Of course, for when you are awake, ensure that lighting is bright enough to enable reading and other tasks without straining the eyes. Eye strain can lead to headaches and difficulty concentrating, among many other negative effects. Finally, if needed, adding bright light therapy to your home can help counteract the effects of seasonal affective disorder (SAD), associated with negative moods and lower levels of vitamin D in the darker winter months.

 5. Enable Separation

In our busy modern world, it’s far too common to let various areas of our lives bleed together. For example, we watch television while eating dinner, or answer a work email while in bed. This creates a lack of definition in our home spaces and promotes constant multitasking, which we know is terrible for our brains, leading to forgetfulness, lack of focus, and other issues.

Instead, set aside a space to eat dinner with the family—one that’s screen-free. Leave your laptops and mobile devices outside the bedroom. If you’re one of the many people now working from home, create a designated workspace. Blending too many areas of your life together creates blurred boundaries and compromises work-life balance, potentially leading to stress and overwhelm.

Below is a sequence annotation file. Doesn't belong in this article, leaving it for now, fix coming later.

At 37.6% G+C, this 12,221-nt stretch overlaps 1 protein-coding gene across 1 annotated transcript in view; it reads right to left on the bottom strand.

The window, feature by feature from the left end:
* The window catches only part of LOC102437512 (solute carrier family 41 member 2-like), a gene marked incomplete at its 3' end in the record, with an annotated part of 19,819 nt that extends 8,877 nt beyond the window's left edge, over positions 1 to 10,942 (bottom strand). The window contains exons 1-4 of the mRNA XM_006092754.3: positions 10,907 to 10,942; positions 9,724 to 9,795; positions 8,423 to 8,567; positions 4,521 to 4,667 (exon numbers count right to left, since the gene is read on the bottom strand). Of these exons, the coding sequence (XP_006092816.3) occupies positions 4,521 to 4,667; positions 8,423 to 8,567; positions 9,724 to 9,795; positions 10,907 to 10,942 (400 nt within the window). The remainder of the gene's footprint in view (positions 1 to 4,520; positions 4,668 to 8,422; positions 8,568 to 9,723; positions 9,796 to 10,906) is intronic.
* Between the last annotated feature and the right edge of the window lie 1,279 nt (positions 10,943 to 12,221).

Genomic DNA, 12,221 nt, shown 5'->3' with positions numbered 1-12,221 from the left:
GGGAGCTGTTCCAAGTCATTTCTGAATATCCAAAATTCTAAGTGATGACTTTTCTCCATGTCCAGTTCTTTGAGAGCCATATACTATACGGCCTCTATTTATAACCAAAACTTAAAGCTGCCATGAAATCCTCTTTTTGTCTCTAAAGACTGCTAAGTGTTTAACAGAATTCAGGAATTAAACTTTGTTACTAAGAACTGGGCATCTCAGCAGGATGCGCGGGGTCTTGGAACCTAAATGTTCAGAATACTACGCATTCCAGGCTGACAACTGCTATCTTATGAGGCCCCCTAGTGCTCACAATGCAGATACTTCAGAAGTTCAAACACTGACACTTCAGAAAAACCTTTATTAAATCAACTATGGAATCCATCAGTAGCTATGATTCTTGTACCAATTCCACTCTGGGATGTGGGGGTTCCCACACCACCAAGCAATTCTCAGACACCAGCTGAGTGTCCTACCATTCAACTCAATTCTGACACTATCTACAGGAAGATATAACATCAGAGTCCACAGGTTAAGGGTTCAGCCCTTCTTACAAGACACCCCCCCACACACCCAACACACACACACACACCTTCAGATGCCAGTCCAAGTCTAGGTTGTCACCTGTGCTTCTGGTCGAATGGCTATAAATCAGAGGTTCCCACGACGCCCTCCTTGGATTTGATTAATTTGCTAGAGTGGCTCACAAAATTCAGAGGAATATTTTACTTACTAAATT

6. Enjoy Some Color Therapy

There’s a reason why stop lights and sirens are red—we humans associate this color with an alert. At the same time, gazing at a blue sky or clear blue water can put us immediately at ease. We all have associations with color, whether we consciously recognize them or not, so put them to use throughout your home. This is a personal decision, so ask yourself: What colors put me at ease? What colors stimulate me or raise my alert levels?

In fact, there’s an entire system for using color to influence mood and heal physical ailments. It’s called chromotherapy, another term for color therapy, and it’s been used for centuries. Today, we have tons of ways to incorporate color in our homes: paint or wallpaper, furnishings, decor, carpets or flooring, etc. Find the color scheme that works for you—and for the room you’re in. For example, you might want a more stimulating color in an office space to boost alertness, or a more muted shade in the bathroom for a spa-like feel.